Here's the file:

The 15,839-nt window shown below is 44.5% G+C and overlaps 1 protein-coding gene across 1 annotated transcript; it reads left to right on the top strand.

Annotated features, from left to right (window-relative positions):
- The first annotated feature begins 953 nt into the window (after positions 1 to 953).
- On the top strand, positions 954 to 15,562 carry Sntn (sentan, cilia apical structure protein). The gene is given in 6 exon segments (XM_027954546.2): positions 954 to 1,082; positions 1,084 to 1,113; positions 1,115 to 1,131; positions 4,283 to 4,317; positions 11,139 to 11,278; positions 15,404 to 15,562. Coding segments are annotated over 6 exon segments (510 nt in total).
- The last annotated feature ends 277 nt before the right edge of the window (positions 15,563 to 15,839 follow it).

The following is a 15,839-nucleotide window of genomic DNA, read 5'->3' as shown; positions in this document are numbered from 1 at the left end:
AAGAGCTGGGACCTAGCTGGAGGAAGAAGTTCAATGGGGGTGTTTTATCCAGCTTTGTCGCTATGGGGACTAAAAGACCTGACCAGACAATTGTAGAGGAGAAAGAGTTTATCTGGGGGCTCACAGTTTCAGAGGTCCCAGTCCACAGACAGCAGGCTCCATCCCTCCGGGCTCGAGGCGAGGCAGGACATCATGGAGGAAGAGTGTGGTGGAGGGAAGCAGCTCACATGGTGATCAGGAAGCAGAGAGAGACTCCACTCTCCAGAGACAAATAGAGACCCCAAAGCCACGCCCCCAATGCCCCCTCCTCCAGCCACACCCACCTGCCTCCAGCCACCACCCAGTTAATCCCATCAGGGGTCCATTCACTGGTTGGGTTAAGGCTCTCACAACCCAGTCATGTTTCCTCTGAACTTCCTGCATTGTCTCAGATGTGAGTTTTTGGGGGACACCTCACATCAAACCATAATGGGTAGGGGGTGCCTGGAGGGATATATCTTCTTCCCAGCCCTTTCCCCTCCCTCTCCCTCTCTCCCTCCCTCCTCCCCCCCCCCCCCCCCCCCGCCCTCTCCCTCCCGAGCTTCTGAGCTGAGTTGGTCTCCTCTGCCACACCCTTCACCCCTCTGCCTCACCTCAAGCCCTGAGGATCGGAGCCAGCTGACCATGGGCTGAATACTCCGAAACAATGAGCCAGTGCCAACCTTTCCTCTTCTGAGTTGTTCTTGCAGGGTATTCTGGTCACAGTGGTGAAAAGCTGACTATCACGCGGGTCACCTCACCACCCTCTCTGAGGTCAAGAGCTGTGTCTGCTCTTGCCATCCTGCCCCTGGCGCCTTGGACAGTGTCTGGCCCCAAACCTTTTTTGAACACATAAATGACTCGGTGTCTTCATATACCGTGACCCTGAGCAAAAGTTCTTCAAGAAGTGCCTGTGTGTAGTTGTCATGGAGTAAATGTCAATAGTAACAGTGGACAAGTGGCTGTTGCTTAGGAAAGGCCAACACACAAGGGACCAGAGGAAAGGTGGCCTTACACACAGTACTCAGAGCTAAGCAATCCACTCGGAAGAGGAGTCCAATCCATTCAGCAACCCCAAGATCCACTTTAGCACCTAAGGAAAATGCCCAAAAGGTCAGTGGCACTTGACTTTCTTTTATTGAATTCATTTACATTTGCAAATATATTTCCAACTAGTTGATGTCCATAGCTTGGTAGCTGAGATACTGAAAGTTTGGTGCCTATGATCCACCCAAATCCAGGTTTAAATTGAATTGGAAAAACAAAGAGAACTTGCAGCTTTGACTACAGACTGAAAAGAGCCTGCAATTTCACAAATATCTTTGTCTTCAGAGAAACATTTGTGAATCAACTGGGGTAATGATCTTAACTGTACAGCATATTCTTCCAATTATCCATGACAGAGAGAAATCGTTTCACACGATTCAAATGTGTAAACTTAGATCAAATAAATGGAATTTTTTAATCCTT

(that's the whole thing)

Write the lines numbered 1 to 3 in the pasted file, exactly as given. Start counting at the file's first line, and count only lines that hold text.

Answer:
The 15,839-nt window shown below is 44.5% G+C and overlaps 1 protein-coding gene across 1 annotated transcript; it reads left to right on the top strand.

Annotated features, from left to right (window-relative positions):
- The first annotated feature begins 953 nt into the window (after positions 1 to 953).